Let's face it, you don't build a $700 million business from scratch by being Mr. Nice Guy. "A lot of people accuse Mark of driving too hard a bargain," says Frank Olson, CEO of the Hertz Corporation and a longtime business associate of McCormack's. "I think the problem may be that Mark gets himself positioned with leverage, and if he has leverage, like any good businessman, he will use that. And a lot of people resent it."
IMG clients are, unquestionably, the beneficiaries of this leverage. Take Palmer, whose career earnings on the PGA Tour are less than $3 million. IMG's business acumen and Palmer's popularity have combined to create a financial empire for Palmer worth hundreds of millions of dollars. Among Palmer's holdings: two aviation agencies; the Arnold Palmer Golf Management Company, which employs 300 people and operates 15 resorts and golf clubs around the world; the Palmer Course Design Company, which has some 40 golf courses under construction; and six automobile dealerships that rang up some $900 million in sales last year. And how does the IMG leverage work to Palmer's benefit? Well, in 1988, Hertz, in addition to paying Palmer $400,000 for being a company spokesman, also bought more than 60,000 cars from Palmer's dealerships, "at competitive prices," says Olson. "It's not a contractual arrangement. We'd just rather do business with friends than strangers."
Palmer's name is the most widely licensed in Japan—bigger than Ralph Lauren's or Calvin Klein's. It graces things ranging from tearooms to car deodorizers. In 1989, at age 60, and 16 years removed from his last victory on the PGA Tour, Palmer earned $12.5 million in endorsements and appearance fees, more than any other athlete in the world (box, page 102).
Not a bad record to amass for your flagship client, although McCormack's success on Palmer's behalf has cost IMG. Back in 1970, Nicklaus, said to be frustrated at playing second fiddle to Palmer at the firm, severed his relationship with IMG and set out on his own. "To have held on to Nicklaus, I couldn't have expanded the company," McCormack says now. "I'd have had to personally watch over him. Instead, I was creating IMG. I'd have won the battle and lost the war."
The war, for McCormack, has always been global. The domestic market was, and still is, important to IMG, but McCormack's goal was that his firm be the dominant sports management, promotion and marketing organization in the world. Clearly his goal has been attained. "Even back in the early 1960s, when there was very little going on in the way of international business, Mark was doing endorsement deals in Japan and the U.K.," says Ed Keating, a former executive with IMG, who left the company 14 years ago and now heads his own sports management firm. "All of that is paying off tenfold for McCormack today."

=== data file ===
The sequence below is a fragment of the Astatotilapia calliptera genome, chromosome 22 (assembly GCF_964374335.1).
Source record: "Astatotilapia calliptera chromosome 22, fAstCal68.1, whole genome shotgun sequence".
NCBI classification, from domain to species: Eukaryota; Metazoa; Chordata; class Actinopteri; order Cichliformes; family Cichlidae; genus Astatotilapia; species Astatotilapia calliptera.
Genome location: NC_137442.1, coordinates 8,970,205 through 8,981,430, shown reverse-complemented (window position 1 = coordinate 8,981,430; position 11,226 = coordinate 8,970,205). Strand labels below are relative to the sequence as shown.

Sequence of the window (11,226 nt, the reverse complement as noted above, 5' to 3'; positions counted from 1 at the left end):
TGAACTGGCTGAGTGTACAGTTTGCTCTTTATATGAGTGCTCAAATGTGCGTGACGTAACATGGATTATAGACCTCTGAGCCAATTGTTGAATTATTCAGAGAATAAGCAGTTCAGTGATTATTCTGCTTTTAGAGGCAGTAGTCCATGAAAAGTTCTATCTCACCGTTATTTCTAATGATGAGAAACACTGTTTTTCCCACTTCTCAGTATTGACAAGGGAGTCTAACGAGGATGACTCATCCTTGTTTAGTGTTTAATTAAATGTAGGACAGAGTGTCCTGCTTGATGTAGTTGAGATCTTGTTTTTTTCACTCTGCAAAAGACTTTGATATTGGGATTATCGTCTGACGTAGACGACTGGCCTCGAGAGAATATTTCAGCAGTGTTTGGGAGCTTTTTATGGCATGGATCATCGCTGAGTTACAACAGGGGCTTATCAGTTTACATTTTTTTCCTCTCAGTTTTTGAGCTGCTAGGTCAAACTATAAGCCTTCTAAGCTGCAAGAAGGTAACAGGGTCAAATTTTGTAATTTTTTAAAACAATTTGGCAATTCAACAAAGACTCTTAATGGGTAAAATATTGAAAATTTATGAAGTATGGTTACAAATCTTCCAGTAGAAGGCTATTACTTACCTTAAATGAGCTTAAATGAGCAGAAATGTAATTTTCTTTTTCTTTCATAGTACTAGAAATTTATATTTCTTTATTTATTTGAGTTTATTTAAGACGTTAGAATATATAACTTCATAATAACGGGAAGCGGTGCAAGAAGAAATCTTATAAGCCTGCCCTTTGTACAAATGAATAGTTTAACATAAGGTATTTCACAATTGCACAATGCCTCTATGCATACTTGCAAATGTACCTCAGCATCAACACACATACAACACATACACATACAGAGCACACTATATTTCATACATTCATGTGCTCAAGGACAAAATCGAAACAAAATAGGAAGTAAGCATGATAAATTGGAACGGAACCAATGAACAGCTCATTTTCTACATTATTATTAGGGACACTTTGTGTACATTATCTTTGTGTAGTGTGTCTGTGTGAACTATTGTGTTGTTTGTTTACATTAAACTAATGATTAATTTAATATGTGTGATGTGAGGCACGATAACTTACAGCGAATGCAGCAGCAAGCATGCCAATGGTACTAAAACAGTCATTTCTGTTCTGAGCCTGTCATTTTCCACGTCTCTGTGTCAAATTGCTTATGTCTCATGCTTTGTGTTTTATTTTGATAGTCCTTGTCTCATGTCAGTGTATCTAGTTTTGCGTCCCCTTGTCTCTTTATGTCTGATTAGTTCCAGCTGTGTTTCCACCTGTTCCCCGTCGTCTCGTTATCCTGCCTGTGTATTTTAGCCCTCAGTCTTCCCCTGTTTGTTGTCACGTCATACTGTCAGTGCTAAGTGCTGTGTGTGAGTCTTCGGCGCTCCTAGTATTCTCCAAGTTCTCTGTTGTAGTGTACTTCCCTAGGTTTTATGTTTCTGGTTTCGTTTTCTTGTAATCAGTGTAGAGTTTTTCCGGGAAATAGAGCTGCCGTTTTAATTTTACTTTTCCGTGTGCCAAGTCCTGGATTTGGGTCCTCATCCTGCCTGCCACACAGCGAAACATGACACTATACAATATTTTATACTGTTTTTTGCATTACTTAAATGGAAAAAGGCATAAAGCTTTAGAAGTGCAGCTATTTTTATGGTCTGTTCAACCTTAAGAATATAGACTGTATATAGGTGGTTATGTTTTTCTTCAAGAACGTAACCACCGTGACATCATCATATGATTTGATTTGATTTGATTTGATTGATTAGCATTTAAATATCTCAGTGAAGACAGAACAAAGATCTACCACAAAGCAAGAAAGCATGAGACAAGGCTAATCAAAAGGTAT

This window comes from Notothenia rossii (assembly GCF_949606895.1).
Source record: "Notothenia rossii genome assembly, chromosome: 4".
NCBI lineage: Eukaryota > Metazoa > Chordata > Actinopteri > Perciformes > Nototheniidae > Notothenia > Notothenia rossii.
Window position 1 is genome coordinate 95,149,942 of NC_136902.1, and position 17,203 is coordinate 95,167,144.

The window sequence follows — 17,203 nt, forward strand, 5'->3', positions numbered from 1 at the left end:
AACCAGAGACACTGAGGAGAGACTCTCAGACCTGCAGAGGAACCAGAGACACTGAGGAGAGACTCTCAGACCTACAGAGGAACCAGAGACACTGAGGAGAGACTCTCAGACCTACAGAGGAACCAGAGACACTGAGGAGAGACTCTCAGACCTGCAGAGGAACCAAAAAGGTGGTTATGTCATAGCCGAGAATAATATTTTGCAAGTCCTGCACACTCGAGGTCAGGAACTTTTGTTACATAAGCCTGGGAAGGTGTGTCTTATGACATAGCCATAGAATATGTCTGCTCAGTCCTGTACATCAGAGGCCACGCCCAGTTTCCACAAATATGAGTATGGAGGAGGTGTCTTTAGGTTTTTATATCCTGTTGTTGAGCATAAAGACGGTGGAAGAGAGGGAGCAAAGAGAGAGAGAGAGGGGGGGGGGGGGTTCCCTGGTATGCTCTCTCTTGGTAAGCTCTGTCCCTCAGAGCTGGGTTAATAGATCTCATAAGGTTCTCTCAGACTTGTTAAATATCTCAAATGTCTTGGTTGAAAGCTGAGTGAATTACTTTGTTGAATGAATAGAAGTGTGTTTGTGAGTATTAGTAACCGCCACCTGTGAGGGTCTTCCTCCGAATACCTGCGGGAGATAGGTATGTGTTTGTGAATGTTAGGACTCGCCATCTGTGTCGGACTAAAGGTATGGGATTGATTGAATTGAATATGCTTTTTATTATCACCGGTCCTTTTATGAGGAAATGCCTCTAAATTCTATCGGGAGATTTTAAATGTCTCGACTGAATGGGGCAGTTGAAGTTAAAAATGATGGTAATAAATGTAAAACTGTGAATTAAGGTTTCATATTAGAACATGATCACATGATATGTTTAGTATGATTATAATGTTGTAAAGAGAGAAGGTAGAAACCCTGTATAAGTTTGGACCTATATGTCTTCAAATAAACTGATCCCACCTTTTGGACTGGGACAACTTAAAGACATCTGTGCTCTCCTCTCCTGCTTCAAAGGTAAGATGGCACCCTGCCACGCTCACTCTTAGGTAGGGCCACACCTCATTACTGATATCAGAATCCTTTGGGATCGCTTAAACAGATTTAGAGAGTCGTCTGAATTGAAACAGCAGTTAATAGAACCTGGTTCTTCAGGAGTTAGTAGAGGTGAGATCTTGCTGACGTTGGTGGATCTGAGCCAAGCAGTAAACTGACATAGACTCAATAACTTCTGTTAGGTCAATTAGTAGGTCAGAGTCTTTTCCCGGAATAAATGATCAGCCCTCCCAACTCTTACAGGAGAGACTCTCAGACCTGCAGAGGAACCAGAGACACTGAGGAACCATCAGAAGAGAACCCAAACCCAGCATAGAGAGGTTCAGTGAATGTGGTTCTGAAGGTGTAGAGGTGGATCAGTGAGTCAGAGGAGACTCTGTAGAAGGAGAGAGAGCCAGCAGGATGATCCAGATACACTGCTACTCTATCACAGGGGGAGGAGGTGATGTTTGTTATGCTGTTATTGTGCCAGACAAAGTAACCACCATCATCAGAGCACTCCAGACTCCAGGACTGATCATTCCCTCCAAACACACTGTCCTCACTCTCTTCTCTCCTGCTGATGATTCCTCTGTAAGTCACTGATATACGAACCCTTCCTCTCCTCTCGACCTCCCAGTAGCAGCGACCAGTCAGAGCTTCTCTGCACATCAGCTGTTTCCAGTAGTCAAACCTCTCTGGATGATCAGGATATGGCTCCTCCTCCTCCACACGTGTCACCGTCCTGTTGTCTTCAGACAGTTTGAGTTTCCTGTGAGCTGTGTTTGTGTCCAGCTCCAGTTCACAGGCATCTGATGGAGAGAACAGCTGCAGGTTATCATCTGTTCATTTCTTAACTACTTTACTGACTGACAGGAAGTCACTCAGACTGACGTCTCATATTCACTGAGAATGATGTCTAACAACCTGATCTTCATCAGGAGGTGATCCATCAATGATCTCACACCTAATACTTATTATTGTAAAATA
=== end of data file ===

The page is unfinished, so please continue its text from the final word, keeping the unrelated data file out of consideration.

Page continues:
"We staffed up internationally before we could really afford to," says McCormack, who has had an IMG office in London since 1966, "and paved our way through some jungles that others won't find easy to follow."
IMG's strategy has been to sign the best athlete in each country and use that association as an entrée to bigger and better things in the athlete's homeland. McCormack added English golfer Tony Jacklin to IMG's growing stable in 1967, and 10 years later the Royal and Ancient Golf Club of St. Andrews signed IMG to be its overseas television agent for the British Open, a relationship that is still thriving.
The absolute personification of the aggressive, hard-driving American, McCormack was not exactly the first person that most members of the ultraconservative Royal & Ancient (R&A) thought should be handling the club's TV negotiations. Says Colin Maclaine, former captain of the R&A, "One of the concerns we had was that Mark controlled more of professional sport than was healthy. Another was that his methods were dubious, that he was dishonest. I looked into all of this before doing business with him and found the rumors to be quite unfounded. Mark has been very reliable and has produced the gains he said he would. When we got involved with IMG, we earned something like $100,000 to $150,000 a year from ABC. Inside of a year our overseas television contract had soared to $1 million."
Similarly, skier Jean-Claude Killy gave IMG credibility in France. McCormack signed Killy after he won three gold medals at the 1968 Winter Olympics, in Grenoble, and it was Killy who convinced the Albertville Olympic Committee (COJO) to hire IMG as its marketing arm for the '92 Winter Games.
"The McCormack image is not very good in France," says Killy, who is now copresident of COJO. "He is seen as too professional, too hard. But if we are to organize the best Games ever, we must have the best people, and IMG is the best."